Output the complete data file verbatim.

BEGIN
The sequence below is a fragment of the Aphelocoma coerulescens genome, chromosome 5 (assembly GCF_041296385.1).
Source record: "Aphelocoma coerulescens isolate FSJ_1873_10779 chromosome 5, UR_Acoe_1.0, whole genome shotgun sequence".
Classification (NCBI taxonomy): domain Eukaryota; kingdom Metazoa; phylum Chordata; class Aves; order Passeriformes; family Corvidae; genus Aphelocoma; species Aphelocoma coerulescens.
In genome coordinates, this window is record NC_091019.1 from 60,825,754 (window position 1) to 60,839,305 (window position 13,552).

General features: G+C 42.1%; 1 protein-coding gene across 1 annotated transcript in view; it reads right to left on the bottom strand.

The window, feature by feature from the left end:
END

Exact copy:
The sequence below is a fragment of the Aphelocoma coerulescens genome, chromosome 5 (assembly GCF_041296385.1).
Source record: "Aphelocoma coerulescens isolate FSJ_1873_10779 chromosome 5, UR_Acoe_1.0, whole genome shotgun sequence".
Classification (NCBI taxonomy): domain Eukaryota; kingdom Metazoa; phylum Chordata; class Aves; order Passeriformes; family Corvidae; genus Aphelocoma; species Aphelocoma coerulescens.
In genome coordinates, this window is record NC_091019.1 from 60,825,754 (window position 1) to 60,839,305 (window position 13,552).

General features: G+C 42.1%; 1 protein-coding gene across 1 annotated transcript in view; it reads right to left on the bottom strand.

The window, feature by feature from the left end: